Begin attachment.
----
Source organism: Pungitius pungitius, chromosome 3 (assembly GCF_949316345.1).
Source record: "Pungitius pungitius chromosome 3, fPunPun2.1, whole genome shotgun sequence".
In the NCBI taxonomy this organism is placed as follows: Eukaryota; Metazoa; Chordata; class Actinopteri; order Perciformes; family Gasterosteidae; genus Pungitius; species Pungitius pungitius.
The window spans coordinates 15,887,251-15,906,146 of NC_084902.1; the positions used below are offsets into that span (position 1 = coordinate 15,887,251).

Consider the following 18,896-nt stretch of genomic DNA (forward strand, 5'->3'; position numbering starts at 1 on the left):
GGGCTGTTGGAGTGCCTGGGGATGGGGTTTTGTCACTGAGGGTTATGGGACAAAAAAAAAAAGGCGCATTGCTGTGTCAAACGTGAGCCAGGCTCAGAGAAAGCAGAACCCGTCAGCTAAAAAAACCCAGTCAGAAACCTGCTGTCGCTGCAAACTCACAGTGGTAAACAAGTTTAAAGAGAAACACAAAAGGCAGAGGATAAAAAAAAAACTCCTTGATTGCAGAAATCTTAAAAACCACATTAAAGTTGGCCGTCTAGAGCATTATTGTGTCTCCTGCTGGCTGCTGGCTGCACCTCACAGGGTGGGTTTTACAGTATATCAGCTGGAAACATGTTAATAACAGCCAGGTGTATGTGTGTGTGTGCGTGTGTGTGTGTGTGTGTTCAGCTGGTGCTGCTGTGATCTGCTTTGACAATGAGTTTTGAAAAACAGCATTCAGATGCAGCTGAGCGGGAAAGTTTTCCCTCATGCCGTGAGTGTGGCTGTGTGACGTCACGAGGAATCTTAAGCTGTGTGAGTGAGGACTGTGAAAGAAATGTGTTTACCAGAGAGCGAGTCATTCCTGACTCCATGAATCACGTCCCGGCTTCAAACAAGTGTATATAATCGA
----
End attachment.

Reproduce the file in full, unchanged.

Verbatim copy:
Source organism: Pungitius pungitius, chromosome 3 (assembly GCF_949316345.1).
Source record: "Pungitius pungitius chromosome 3, fPunPun2.1, whole genome shotgun sequence".
In the NCBI taxonomy this organism is placed as follows: Eukaryota; Metazoa; Chordata; class Actinopteri; order Perciformes; family Gasterosteidae; genus Pungitius; species Pungitius pungitius.
The window spans coordinates 15,887,251-15,906,146 of NC_084902.1; the positions used below are offsets into that span (position 1 = coordinate 15,887,251).

Consider the following 18,896-nt stretch of genomic DNA (forward strand, 5'->3'; position numbering starts at 1 on the left):
GGGCTGTTGGAGTGCCTGGGGATGGGGTTTTGTCACTGAGGGTTATGGGACAAAAAAAAAAAGGCGCATTGCTGTGTCAAACGTGAGCCAGGCTCAGAGAAAGCAGAACCCGTCAGCTAAAAAAACCCAGTCAGAAACCTGCTGTCGCTGCAAACTCACAGTGGTAAACAAGTTTAAAGAGAAACACAAAAGGCAGAGGATAAAAAAAAAACTCCTTGATTGCAGAAATCTTAAAAACCACATTAAAGTTGGCCGTCTAGAGCATTATTGTGTCTCCTGCTGGCTGCTGGCTGCACCTCACAGGGTGGGTTTTACAGTATATCAGCTGGAAACATGTTAATAACAGCCAGGTGTATGTGTGTGTGTGCGTGTGTGTGTGTGTGTGTTCAGCTGGTGCTGCTGTGATCTGCTTTGACAATGAGTTTTGAAAAACAGCATTCAGATGCAGCTGAGCGGGAAAGTTTTCCCTCATGCCGTGAGTGTGGCTGTGTGACGTCACGAGGAATCTTAAGCTGTGTGAGTGAGGACTGTGAAAGAAATGTGTTTACCAGAGAGCGAGTCATTCCTGACTCCATGAATCACGTCCCGGCTTCAAACAAGTGTATATAATCGA